From the roof of the Heywood Building on September 11, 2001, 18 minutes after the first plane hit the World Trade Center (WTC), members of my staff watched in horror as a second aircraft crashed into the south tower. For us and all other Americans, images of the collapsing structures will be forever etched in our brains. So would the actions taken over the next several hours and days.
The release of “The 9/11 Commission Report” resurrects many memories. Chaos, anger, and hysteria, followed by unity, purpose, and planning. I remember meeting with our team to learn if we had friends or loved ones at the WTC. Several did. After agonizing hours of fruitless telephone calls, thankfully we were able to assure all directly connected to us were safe.
New York was in communications lockdown. Cell phones were useless. Landlines were jammed or down. We huddled in the conference room watching the news report the tragic details. We all felt so frustrated, trapped, isolated, and fearful. Never before had a lack of a communications network been so real to all of us. For most, one network continued to work throughout the dark hours and days of September 11; many connected via email on their PDAs. E-mail worked.
In the aftermath of tragedy, the Department of Homeland Security (DHS) was established to help prevent terrorist attacks within the U.S. and protect Americans. Since its establishment, we’ve seen countless efforts dedicated to a single purpose: “A Better Prepared America.” Efforts include public service announcements, press releases, and establishing the Ready.gov site, dedicated to informing, educating, and preparing Americans for the worst.
In all the aforementioned attempts to better prepare and communicate with Americans, one medium is noticeably absent: email. Given email served as the only reliable method to communicate with family, friends, and loved ones that dark day, it’s surprising. E-mail offers government officials an opportunity to further optimize efforts to communicate with the American public by embracing an essential, reliable communications technology.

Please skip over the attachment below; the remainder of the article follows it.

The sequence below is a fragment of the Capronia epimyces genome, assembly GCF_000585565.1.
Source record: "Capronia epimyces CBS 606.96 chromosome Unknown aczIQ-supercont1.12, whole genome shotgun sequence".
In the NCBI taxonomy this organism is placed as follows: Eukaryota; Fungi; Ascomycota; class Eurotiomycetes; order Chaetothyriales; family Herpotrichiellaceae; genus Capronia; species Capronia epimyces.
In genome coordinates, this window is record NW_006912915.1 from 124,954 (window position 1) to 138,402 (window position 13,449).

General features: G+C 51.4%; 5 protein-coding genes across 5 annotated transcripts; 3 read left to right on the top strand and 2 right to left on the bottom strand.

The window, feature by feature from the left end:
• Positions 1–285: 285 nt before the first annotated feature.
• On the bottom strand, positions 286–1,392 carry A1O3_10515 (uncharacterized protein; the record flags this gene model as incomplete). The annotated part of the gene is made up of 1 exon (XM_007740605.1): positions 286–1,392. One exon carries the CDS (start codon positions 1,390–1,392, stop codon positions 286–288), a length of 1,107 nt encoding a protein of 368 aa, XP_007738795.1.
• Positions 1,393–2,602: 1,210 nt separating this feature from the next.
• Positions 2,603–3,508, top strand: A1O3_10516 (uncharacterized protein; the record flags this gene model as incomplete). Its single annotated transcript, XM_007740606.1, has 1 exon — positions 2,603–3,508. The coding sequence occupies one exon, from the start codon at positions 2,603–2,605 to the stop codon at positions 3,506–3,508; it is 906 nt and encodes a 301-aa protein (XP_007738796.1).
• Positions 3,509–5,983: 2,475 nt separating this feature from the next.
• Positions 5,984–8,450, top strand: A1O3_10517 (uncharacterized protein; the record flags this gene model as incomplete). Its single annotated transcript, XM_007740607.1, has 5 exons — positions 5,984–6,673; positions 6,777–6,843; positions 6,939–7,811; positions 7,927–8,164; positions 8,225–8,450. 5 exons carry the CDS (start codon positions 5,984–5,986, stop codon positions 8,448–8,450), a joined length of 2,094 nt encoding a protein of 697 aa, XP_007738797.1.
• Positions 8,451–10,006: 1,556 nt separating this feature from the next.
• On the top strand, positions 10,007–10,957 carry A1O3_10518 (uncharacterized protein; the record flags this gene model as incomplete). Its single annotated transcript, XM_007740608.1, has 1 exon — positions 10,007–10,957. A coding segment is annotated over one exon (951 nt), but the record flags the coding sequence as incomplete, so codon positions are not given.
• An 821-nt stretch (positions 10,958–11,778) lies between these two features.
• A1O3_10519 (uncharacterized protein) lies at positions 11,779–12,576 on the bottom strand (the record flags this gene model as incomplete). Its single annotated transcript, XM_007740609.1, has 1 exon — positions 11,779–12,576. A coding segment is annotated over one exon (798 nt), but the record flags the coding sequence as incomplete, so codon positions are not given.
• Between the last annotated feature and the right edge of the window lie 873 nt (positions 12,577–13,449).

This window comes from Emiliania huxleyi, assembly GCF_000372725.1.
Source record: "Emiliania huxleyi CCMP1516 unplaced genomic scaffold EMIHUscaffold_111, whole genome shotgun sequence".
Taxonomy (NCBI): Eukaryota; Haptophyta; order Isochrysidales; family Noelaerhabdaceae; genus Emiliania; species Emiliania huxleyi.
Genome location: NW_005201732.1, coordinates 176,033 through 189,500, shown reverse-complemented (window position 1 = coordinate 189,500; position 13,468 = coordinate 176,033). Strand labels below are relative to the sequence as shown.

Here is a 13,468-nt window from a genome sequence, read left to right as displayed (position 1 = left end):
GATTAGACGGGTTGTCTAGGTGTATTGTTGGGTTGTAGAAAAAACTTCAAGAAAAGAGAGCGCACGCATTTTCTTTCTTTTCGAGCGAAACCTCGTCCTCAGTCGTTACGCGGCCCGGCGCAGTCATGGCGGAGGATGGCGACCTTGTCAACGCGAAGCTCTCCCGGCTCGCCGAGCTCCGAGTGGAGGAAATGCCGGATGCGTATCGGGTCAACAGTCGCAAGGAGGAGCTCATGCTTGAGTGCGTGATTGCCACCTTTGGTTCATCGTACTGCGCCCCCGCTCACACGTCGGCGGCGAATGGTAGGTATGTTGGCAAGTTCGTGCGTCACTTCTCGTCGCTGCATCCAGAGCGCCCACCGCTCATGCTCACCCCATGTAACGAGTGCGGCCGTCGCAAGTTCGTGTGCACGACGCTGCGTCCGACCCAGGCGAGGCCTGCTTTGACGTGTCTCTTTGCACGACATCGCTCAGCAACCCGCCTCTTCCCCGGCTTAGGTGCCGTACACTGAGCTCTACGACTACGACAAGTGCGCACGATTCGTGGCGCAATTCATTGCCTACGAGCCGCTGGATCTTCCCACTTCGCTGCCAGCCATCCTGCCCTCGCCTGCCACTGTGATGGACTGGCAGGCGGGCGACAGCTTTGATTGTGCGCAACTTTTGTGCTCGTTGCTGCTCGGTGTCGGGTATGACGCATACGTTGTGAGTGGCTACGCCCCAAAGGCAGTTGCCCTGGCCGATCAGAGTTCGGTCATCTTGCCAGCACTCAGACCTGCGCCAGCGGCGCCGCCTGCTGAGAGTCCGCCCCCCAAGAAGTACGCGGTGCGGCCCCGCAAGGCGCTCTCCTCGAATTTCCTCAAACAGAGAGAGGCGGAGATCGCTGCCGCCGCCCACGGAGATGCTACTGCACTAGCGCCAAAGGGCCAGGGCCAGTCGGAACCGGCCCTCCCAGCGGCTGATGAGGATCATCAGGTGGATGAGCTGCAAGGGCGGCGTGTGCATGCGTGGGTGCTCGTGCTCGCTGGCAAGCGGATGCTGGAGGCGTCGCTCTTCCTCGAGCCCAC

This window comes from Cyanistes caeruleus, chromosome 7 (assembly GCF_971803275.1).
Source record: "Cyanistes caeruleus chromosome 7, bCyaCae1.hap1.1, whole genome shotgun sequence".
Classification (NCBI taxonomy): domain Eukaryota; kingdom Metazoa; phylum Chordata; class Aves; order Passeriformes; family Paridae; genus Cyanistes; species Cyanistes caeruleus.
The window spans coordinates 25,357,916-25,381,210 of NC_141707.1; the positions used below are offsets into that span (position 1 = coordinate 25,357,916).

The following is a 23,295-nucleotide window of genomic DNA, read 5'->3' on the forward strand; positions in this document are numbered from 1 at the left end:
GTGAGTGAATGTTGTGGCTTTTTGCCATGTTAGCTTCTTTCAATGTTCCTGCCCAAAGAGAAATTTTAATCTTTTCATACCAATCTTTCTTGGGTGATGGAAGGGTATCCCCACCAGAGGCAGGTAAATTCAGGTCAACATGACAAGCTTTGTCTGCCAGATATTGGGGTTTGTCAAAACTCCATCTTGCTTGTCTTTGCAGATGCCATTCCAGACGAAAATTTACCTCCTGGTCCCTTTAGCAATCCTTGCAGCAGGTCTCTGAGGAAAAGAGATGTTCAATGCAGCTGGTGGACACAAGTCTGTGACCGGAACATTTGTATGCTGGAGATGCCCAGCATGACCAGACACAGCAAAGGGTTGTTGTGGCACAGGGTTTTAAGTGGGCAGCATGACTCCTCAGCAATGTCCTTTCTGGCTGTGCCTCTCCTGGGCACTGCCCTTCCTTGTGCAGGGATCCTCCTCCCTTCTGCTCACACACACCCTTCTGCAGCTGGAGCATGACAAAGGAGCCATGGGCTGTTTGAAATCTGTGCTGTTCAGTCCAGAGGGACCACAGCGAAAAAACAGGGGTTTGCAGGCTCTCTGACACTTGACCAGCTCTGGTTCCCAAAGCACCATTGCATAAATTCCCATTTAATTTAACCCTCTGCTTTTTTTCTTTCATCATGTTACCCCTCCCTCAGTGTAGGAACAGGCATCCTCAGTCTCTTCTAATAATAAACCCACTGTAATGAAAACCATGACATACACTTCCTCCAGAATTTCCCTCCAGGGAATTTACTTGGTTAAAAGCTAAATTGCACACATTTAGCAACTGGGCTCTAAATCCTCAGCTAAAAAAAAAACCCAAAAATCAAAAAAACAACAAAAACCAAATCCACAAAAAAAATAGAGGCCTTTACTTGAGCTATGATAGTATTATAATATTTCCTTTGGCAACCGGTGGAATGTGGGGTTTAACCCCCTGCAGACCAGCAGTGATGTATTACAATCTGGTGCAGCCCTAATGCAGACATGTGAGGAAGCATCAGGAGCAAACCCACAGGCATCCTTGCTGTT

An early warning or alert system delivered via email to the public should be an essential element of any DHS communications strategy. How much does the average citizen really know about work done by the DHS? My guess is not much.
My team and I devised a plan to build an email communications framework for the DHS. The program includes development and aggressive promotion of an online email registration program for the DHS early-warning alert program. At this site, citizens would register to receive weekly and emergency email alerts from the DHS that would provide details on the work being done throughout the country to counter terrorism.
Note: The Office of Homeland Security (which is separate from DHS), offers email alerts but doesn’t actively promote them.
Through relevant targeting and segmenting of the list, the DHS could also provide breaking news alerts and early warning notifications to specific regions or Zip Codes based on credible evidence of heightened risk. For example, Boston and NYC residents could receive updates and alerts with information surrounding the political conventions.
Imagine a program that could, based on the latest intelligence, deliver updated information on security developments to millions of citizens in real time. The program would expand the “See Something, Say Something” initiative to empower citizen involvement across all media, including the Web and email.